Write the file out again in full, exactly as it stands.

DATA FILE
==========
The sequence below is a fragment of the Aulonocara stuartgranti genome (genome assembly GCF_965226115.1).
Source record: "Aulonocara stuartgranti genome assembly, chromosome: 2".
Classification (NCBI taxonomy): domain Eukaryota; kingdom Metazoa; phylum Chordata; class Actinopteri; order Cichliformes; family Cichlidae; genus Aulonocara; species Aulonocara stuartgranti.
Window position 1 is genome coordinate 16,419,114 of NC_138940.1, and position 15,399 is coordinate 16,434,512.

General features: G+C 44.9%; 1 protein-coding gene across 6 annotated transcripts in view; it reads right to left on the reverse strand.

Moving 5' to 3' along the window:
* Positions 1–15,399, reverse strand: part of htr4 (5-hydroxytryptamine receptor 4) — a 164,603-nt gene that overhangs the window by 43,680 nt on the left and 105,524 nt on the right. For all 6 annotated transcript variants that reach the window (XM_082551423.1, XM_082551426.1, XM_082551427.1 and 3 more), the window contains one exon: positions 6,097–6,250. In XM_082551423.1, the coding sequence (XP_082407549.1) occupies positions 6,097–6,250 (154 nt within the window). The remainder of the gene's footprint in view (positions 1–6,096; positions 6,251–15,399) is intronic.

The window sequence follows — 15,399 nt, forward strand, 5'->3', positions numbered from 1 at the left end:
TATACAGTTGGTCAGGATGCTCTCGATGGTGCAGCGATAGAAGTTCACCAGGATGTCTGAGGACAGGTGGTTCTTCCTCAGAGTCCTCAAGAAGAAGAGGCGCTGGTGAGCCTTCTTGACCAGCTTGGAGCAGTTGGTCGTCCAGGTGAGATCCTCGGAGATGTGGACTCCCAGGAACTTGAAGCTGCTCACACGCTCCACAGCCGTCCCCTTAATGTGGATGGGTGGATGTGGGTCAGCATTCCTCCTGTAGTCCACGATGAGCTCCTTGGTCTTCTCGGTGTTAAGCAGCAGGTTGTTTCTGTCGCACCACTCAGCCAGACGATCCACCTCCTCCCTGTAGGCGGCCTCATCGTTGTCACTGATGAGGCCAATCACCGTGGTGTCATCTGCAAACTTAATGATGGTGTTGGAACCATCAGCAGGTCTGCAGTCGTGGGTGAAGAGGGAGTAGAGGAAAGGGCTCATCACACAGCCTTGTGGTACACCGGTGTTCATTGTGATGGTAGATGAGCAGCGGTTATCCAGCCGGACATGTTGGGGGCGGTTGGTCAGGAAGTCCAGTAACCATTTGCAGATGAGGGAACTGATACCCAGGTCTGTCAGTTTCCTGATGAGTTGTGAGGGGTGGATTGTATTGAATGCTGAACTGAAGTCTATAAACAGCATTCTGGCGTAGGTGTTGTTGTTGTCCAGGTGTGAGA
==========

The sequence below is a fragment of the Aulonocara stuartgranti genome (genome assembly GCF_965226115.1).
Source record: "Aulonocara stuartgranti genome assembly, chromosome: 2".
Classification (NCBI taxonomy): domain Eukaryota; kingdom Metazoa; phylum Chordata; class Actinopteri; order Cichliformes; family Cichlidae; genus Aulonocara; species Aulonocara stuartgranti.
Window position 1 is genome coordinate 16,419,114 of NC_138940.1, and position 15,399 is coordinate 16,434,512.

General features: G+C 44.9%; 1 protein-coding gene across 6 annotated transcripts in view; it reads right to left on the reverse strand.

Moving 5' to 3' along the window:
* Positions 1–15,399, reverse strand: part of htr4 (5-hydroxytryptamine receptor 4) — a 164,603-nt gene that overhangs the window by 43,680 nt on the left and 105,524 nt on the right. For all 6 annotated transcript variants that reach the window (XM_082551423.1, XM_082551426.1, XM_082551427.1 and 3 more), the window contains one exon: positions 6,097–6,250. In XM_082551423.1, the coding sequence (XP_082407549.1) occupies positions 6,097–6,250 (154 nt within the window). The remainder of the gene's footprint in view (positions 1–6,096; positions 6,251–15,399) is intronic.

The window sequence follows — 15,399 nt, forward strand, 5'->3', positions numbered from 1 at the left end:
TATACAGTTGGTCAGGATGCTCTCGATGGTGCAGCGATAGAAGTTCACCAGGATGTCTGAGGACAGGTGGTTCTTCCTCAGAGTCCTCAAGAAGAAGAGGCGCTGGTGAGCCTTCTTGACCAGCTTGGAGCAGTTGGTCGTCCAGGTGAGATCCTCGGAGATGTGGACTCCCAGGAACTTGAAGCTGCTCACACGCTCCACAGCCGTCCCCTTAATGTGGATGGGTGGATGTGGGTCAGCATTCCTCCTGTAGTCCACGATGAGCTCCTTGGTCTTCTCGGTGTTAAGCAGCAGGTTGTTTCTGTCGCACCACTCAGCCAGACGATCCACCTCCTCCCTGTAGGCGGCCTCATCGTTGTCACTGATGAGGCCAATCACCGTGGTGTCATCTGCAAACTTAATGATGGTGTTGGAACCATCAGCAGGTCTGCAGTCGTGGGTGAAGAGGGAGTAGAGGAAAGGGCTCATCACACAGCCTTGTGGTACACCGGTGTTCATTGTGATGGTAGATGAGCAGCGGTTATCCAGCCGGACATGTTGGGGGCGGTTGGTCAGGAAGTCCAGTAACCATTTGCAGATGAGGGAACTGATACCCAGGTCTGTCAGTTTCCTGATGAGTTGTGAGGGGTGGATTGTATTGAATGCTGAACTGAAGTCTATAAACAGCATTCTGGCGTAGGTGTTGTTGTTGTCCAGGTGTGAGA